Cedar plank-grilled salmon. All you need is a cedar plank, salmon, salt, pepper, soy, ginger, and a grill. So little fuss. So much magnificence.
Knowing how to make cedar plank-grilled salmon means yes, you can ensure your pricey catch won’t stick to the grill grate or slip through it while while you imbue it with a subtle smokiness. (As the authors of this recipe note, the skin will stick to the plank during grilling, but that’s okay. Just leave it on the plank and revel in the rest of the fish.) Originally published June 20, 2011.–Renee Schettler Rossi
How To Buy Salmon
We know it can be intimidating when confronted by all those terms scribbled on those maddeningly teensy signs alongside fish at the seafood counter. You know, like “Atlantic” and “farmed” and “organic” and so on. But instead of launching into the merits of wild versus farm-raised or deciphering what, if anything, “organic” means when it comes to anything pulled from the sea, we’ll simply state that in the Pacific Northwest, late spring and early summer still constitutes wild salmon season. So all you really need to look for are signs that state “wild” and “Pacific” and “salmon.” If you want to take things a little more complicated, know that “King” referring to a mild, idyllic, fatty fat fat variety of salmon and “sockeye” an über-rich, more robustly colored–and flavored–variety. (We’re partial to King. But that’s just us.)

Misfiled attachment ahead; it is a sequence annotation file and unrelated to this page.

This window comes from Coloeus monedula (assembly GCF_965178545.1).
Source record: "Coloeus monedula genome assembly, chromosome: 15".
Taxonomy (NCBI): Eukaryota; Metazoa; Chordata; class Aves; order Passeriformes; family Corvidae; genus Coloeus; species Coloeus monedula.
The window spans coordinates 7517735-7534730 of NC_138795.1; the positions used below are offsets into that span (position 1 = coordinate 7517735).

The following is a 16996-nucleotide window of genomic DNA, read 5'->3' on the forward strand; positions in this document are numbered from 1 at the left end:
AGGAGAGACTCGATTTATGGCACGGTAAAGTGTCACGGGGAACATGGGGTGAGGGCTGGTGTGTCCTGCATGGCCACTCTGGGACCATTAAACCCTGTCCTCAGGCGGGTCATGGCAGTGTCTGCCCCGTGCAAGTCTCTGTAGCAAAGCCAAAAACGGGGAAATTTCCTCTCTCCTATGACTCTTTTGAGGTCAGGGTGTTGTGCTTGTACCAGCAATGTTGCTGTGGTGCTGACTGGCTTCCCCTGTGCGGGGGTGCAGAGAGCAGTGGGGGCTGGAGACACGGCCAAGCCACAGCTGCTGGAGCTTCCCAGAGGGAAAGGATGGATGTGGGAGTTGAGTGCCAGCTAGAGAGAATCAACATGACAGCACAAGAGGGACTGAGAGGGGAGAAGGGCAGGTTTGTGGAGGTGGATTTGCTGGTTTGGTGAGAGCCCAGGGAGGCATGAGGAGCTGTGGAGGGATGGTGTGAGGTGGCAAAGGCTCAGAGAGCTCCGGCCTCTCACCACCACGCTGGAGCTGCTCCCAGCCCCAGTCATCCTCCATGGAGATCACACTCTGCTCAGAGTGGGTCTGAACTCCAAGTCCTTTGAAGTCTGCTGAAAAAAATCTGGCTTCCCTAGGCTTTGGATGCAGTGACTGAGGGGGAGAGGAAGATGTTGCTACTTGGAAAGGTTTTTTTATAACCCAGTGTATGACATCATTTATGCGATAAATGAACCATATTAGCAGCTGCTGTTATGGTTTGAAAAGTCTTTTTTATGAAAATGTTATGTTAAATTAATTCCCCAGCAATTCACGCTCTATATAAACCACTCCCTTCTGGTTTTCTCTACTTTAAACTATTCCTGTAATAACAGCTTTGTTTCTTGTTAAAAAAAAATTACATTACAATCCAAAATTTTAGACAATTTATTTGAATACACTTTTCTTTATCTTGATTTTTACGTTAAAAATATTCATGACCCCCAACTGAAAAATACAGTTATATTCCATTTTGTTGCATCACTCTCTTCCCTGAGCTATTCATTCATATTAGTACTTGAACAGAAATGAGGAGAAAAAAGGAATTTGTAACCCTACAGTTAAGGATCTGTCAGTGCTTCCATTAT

Special Equipment: Four 1/8-inch-thick cedar planks, 8 to 10 inches long
Cedar Plank-Grilled Salmon
- Quick Glance
- 15 M
- 40 M
- Serves 4
- 2 tablespoons olive oil, plus more for the plank
- Four (6- to 8- ounce) skin-on salmon fillets (or substitute arctic char or trout)
- 2 tablespoons prepared wasabi (that is wasabi paste from a jar or a tube)
- 2 tablespoons granulated sugar
- 1 tablespoon soy sauce (or tamari for a gluten-free option)
- 1 tablespoon freshly grated ginger
- 1. Soak the cedar planks in water to cover for 12 or so hours.
- 2. Blot the planks dry with paper towels. Soak a new paper towel in olive oil and brush it along one side of each plank.
- 3. Season the salmon with salt to taste and let it rest at room temperature for 15 minutes.
- 4. Mix together the oil, wasabi, sugar, soy sauce, and ginger in a small bowl.
- 5. Using paper towels, wipe off any moisture that accumulates on the surface of the salmon. Place each fillet, skin side down, on the oiled side of a cedar plank and generously brush the top of each fillet with some of the marinade.
- 6. Preheat a gas or charcoal grill to medium-hot. Place the planks on the grill, cover, and cook until the salmon fillets begin to split on top, the marinade bubbles, and the salmon is cooked to the desired doneness, about 8 minutes, depending on the thickness. (The planks may smolder a little, but that’s okay.) Let the salmon rest a few minutes before wiggling a metal spatula between the salmon skin and the fillet and easing the fillet portion of the salmon from the skin, which will remain attached to the planks. Serve the salmon immediately.
- 7. Discard the planks after dinner, once they’ve cooled completely.